There's a piece in today's Guardian by Richard Williams about the chances of the credit crunch hitting the over-borrowed football sector just as it has hit the over-borrowed banks. I don't doubt this could happen. It's hard to see why we should care.
Apart from the improvements in the grounds that took place in the wake of the Taylor Report, it's difficult to see in what ways the billions of pounds that have poured into the game in the last eighteen years have benefited the fans or the game. We can see how Sky has prospered. We can see how agents have done very nicely. We can see how the players have become so routinely rich that the only people who can afford to meet their wage bills are billionaires. An old colleague of mine used to say he wouldn't mind his club putting their season ticket price up every year as long as he could deliver the difference in person to the wife of the highest-paid foreigner on the team. Either that or just arrange a money order in favour of Harvey Nichols or Porsche. Since that was where the money was going to end up, why didn't he just cut out the middleman and save on admin?
The last eighteen years has seen Britain turned from a football nation into a football market. This decline might bother the average fan but doesn't trouble most of the people with their noses in its overflowing trough. So what if there were less swill in that trough? Are we bovvered? If the downturn means less money coming into the game, how does a football fan suffer? There's not a lot of headroom on ticket prices. Down my street they've taken to selling Sky door-to-door which indicates that take-up is at saturation point. Everyone I know who took up a Setanta subscription is finding it's an organisation harder to leave than the Moonies. The pips have been squeaking throughout the game for a good while now.
If the tap were turned off then the most expensive players would obviously go where they can make the most money. Who knows where? Spain? Italy? China? Kazakhstan? The top British players, being timid home bodies by nature, will probably stay, thanks to the premium they are paid for being home-grown. More British players would get a shot at a career, which ought to benefit the national team. Of course the perfectly-manicured lawns of Highbury and Old Trafford would no longer be graced by the world's most expensive players but wouldn't that allow the clubs to lower their prices sufficiently to admit the occasional member of the working class, along the lines of the assisted places schemes at the major public schools? The rise in fuel prices might even encourage some of their long-distance supporters to adopt somebody nearer to home. Surrey might sprout some football clubs.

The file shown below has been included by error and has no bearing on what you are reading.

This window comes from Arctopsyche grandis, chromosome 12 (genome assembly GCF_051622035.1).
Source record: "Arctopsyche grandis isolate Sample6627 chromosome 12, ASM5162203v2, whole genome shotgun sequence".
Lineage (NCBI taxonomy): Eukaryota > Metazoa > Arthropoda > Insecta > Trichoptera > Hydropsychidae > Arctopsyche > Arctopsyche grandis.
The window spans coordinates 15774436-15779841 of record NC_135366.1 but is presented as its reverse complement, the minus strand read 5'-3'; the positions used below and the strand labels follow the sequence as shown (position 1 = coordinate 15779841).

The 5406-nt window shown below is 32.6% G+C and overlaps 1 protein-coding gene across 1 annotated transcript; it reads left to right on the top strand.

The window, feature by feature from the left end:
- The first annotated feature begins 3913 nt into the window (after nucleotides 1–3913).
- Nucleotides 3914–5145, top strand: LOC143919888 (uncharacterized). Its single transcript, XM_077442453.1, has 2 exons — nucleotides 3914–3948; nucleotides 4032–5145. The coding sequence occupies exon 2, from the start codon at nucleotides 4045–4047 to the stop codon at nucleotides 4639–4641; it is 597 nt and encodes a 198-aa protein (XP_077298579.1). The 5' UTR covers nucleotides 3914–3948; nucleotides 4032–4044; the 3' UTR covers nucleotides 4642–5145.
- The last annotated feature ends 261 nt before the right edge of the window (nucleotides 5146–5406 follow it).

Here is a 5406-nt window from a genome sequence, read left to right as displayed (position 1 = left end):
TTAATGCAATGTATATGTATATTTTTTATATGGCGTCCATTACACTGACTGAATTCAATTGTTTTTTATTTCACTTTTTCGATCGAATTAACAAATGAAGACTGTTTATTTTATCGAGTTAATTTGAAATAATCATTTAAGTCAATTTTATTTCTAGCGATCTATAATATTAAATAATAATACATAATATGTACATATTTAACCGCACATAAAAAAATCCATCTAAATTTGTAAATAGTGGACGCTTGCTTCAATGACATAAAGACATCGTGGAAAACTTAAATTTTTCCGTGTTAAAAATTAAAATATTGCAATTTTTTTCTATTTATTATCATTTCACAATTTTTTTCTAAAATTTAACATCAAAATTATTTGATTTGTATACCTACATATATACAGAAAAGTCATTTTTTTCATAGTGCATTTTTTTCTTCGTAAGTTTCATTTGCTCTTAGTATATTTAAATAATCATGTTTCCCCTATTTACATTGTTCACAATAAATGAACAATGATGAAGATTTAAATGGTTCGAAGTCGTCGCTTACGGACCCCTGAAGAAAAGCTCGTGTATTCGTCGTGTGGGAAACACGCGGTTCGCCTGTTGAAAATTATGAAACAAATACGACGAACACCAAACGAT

A lot of the glamour would go, of course. The thud and blunder of honest toilers (or maybe Joey Barton) would probably replace the stiletto passing of a Deco. The spectacle would look less like a computer game and more like a muddy tiff. Nigella Lawson would no longer be a big fan and politicians would stop pretending that they have always supported a club – but would that really affect the number of people going through the gates? I don't think so. The tsunami of hype that has washed through the game in the last eighteen years has increased its popularity but also pushed up its price. The fans have paid more for their subscriptions and season tickets in order that their club can pay yet more money to people who already have more than they know what to do with; this has been done in the largely vain hope that by hiring them they're going to be able to elbow their way to a position of solvency. It's like a gambler rushing out of the casino mid-session in order to shake down passers-by for the money to fund one more bet.
It can't go on. One day the oligarchs and carpetbaggers will move on. They'll probably leave in the middle of the night like the holders of sub-prime mortgages, slipping the stadium keys through the bank's letterbox before setting off for pastures new. Once they've gone the game will still go on, albeit at a less sophisticated level, driven by the ancient tribal hatred that has animated the game for the last century. That and the enduring desire of tens of thousands of young men to play the game for a living, even a relatively modest one. Because that's what they did once and may do again.